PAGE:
Plans for a major shakeup in the German public transport industry could be underway, according to a leaked document, that could see the government subsidizing the costs to offer free rides to the public.
German Environment Minister Barbara Hendricks, Agriculture Minister Christian Schmidt and chancellery chief Peter Altmaier drafted the letter originally sent to EU Environment Commissioner Karmenu Vella, outlining the government’s consideration of free public transport in cities dealing with high levels of air pollution.
Making all of Germany’s inner city transport free won’t be an overnight switch though. Most of the local tranport is owned by the municipalities in which they operate in, and despite the leaked document stating that the plans have already been discussed with the state and local leaders, the news caught many off guard.
Questions have been raised as to how the German government plans to fully offset the costs, including the purchase of additional trains, busses and employees that would be needed to accommodate the increase in passengers. Many of the towns rely on their public transportation to bring in additional revenue that could go away if the federal government only subsidizes the operational cost.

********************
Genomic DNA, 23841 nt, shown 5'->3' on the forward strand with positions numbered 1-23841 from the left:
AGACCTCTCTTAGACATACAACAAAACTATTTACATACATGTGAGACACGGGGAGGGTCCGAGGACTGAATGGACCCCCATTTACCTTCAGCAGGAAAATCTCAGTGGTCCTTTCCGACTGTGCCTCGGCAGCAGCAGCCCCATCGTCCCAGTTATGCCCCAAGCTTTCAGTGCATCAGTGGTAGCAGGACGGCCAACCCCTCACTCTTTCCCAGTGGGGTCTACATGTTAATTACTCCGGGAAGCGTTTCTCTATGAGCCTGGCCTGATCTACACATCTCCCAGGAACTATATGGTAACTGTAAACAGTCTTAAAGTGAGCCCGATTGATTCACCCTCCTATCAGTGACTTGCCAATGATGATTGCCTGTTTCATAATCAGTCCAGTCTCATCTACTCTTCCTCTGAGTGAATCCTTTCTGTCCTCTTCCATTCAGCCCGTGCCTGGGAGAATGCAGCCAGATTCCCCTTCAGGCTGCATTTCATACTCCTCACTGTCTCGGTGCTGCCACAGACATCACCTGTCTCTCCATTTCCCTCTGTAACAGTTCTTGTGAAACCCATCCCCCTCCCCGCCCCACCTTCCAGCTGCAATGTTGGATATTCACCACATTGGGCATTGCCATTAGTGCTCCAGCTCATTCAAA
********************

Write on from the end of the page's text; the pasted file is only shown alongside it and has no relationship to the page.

It’s believed that this plan was developed in response to added pressure by the European Commission to penalize EU members who’s country’s are sending too many pollutants in the air. In addition to the free transportation, the letter also included additional anti-pollution measures that will be first tested in Bonn, Essen, Herrenberg, Reutlingen and Mannheim. The successful measures will then be rolled out to all German cities facing high air pollution.